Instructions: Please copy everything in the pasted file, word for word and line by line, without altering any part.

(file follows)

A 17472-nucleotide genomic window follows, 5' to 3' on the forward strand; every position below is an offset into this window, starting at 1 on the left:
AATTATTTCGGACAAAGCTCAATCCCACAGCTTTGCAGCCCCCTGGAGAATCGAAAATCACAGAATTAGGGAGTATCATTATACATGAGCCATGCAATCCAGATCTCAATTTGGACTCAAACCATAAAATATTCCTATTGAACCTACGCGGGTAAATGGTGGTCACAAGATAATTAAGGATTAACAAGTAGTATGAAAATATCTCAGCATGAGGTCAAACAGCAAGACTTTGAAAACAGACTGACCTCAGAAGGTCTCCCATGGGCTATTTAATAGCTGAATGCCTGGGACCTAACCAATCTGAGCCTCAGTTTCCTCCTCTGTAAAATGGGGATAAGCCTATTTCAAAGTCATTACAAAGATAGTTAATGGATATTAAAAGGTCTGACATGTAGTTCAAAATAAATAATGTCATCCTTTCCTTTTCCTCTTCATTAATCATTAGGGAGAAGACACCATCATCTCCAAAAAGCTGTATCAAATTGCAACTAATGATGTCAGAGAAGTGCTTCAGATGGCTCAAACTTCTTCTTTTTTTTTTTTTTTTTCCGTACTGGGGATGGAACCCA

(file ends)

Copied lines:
A 17472-nucleotide genomic window follows, 5' to 3' on the forward strand; every position below is an offset into this window, starting at 1 on the left:
AATTATTTCGGACAAAGCTCAATCCCACAGCTTTGCAGCCCCCTGGAGAATCGAAAATCACAGAATTAGGGAGTATCATTATACATGAGCCATGCAATCCAGATCTCAATTTGGACTCAAACCATAAAATATTCCTATTGAACCTACGCGGGTAAATGGTGGTCACAAGATAATTAAGGATTAACAAGTAGTATGAAAATATCTCAGCATGAGGTCAAACAGCAAGACTTTGAAAACAGACTGACCTCAGAAGGTCTCCCATGGGCTATTTAATAGCTGAATGCCTGGGACCTAACCAATCTGAGCCTCAGTTTCCTCCTCTGTAAAATGGGGATAAGCCTATTTCAAAGTCATTACAAAGATAGTTAATGGATATTAAAAGGTCTGACATGTAGTTCAAAATAAATAATGTCATCCTTTCCTTTTCCTCTTCATTAATCATTAGGGAGAAGACACCATCATCTCCAAAAAGCTGTATCAAATTGCAACTAATGATGTCAGAGAAGTGCTTCAGATGGCTCAAACTTCTTCTTTTTTTTTTTTTTTTTCCGTACTGGGGATGGAACCCA